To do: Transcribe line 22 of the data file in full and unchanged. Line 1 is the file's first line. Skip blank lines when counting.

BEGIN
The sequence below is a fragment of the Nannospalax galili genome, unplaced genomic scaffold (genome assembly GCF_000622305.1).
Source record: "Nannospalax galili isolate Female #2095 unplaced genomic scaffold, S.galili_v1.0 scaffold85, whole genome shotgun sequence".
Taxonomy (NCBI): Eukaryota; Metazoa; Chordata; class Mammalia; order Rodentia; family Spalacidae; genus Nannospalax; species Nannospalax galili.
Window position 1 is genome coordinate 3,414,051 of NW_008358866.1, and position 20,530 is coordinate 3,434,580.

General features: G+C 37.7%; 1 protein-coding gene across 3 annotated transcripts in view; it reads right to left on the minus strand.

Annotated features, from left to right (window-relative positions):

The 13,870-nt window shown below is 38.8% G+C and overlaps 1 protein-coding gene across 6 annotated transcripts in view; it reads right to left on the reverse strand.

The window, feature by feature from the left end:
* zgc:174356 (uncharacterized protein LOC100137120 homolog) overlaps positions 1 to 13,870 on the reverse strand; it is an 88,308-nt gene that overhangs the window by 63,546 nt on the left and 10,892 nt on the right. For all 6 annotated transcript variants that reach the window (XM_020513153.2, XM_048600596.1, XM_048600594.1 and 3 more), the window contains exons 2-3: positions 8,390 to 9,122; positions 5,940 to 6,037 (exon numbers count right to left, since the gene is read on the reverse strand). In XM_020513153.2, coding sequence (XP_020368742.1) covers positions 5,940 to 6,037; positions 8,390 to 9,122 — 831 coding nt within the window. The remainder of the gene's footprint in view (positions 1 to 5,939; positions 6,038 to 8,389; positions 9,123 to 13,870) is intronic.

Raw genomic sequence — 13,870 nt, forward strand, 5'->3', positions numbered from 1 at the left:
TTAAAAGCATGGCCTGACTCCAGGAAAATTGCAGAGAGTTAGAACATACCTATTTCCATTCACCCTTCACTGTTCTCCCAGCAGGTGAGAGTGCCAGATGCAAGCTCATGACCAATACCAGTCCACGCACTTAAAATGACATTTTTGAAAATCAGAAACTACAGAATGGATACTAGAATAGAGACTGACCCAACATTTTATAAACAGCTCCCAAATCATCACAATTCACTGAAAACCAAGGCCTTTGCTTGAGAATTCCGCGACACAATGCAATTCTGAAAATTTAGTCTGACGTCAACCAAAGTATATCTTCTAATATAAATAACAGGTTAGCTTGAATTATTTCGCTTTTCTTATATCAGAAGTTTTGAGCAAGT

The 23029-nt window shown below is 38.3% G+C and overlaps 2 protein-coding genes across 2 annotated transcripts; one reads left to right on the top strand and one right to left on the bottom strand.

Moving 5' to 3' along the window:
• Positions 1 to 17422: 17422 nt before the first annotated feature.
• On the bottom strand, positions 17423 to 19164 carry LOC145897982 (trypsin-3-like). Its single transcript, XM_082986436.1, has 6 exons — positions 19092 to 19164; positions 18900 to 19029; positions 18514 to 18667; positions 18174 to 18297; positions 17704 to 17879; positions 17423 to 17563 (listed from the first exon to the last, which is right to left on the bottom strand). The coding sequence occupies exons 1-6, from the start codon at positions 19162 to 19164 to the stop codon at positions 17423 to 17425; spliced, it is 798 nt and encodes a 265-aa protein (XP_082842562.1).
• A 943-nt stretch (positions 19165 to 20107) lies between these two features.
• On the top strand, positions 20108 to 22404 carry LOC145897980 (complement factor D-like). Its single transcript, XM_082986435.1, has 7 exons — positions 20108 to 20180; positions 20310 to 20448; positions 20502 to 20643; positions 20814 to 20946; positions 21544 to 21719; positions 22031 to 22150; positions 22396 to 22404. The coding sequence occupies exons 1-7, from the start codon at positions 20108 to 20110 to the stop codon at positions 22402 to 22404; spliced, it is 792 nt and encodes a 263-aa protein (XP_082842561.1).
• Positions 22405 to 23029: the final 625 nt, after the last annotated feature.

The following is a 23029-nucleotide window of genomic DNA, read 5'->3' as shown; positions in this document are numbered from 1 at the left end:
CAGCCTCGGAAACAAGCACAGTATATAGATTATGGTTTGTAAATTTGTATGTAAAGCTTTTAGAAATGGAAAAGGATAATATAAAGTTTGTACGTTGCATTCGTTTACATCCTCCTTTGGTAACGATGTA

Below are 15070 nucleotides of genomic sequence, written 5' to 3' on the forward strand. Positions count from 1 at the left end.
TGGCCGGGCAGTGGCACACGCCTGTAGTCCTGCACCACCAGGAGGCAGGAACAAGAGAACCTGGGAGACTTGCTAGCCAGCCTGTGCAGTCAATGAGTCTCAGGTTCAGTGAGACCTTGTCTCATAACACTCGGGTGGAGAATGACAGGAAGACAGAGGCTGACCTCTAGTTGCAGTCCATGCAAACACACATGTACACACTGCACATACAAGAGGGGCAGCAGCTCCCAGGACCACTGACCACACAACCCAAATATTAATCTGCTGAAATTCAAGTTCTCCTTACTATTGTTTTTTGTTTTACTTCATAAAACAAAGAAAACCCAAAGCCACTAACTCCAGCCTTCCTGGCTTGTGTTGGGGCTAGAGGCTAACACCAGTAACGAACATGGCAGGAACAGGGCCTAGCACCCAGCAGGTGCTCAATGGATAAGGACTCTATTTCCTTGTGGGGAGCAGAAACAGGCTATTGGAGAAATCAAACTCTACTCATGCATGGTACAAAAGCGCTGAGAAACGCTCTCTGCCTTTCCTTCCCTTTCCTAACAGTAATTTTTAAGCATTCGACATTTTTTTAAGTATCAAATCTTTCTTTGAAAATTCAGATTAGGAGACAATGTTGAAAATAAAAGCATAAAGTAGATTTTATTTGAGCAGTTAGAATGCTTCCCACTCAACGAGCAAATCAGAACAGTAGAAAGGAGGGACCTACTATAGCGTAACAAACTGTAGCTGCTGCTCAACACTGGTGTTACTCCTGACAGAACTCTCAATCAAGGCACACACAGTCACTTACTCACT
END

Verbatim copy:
TGGCCGGGCAGTGGCACACGCCTGTAGTCCTGCACCACCAGGAGGCAGGAACAAGAGAACCTGGGAGACTTGCTAGCCAGCCTGTGCAGTCAATGAGTCTCAGGTTCAGTGAGACCTTGTCTCATAACACTCGGGTGGAGAATGACAGGAAGACAGAGGCTGACCTCTAGTTGCAGTCCATGCAAACACACATGTACACACTGCACATACAAGAGGGGCAGCAGCTCCCAGGACCACTGACCACACAACCCAAATATTAATCTGCTGAAATTCAAGTTCTCCTTACTATTGTTTTTTGTTTTACTTCATAAAACAAAGAAAACCCAAAGCCACTAACTCCAGCCTTCCTGGCTTGTGTTGGGGCTAGAGGCTAACACCAGTAACGAACATGGCAGGAACAGGGCCTAGCACCCAGCAGGTGCTCAATGGATAAGGACTCTATTTCCTTGTGGGGAGCAGAAACAGGCTATTGGAGAAATCAAACTCTACTCATGCATGGTACAAAAGCGCTGAGAAACGCTCTCTGCCTTTCCTTCCCTTTCCTAACAGTAATTTTTAAGCATTCGACATTTTTTTAAGTATCAAATCTTTCTTTGAAAATTCAGATTAGGAGACAATGTTGAAAATAAAAGCATAAAGTAGATTTTATTTGAGCAGTTAGAATGCTTCCCACTCAACGAGCAAATCAGAACAGTAGAAAGGAGGGACCTACTATAGCGTAACAAACTGTAGCTGCTGCTCAACACTGGTGTTACTCCTGACAGAACTCTCAATCAAGGCACACACAGTCACTTACTCACT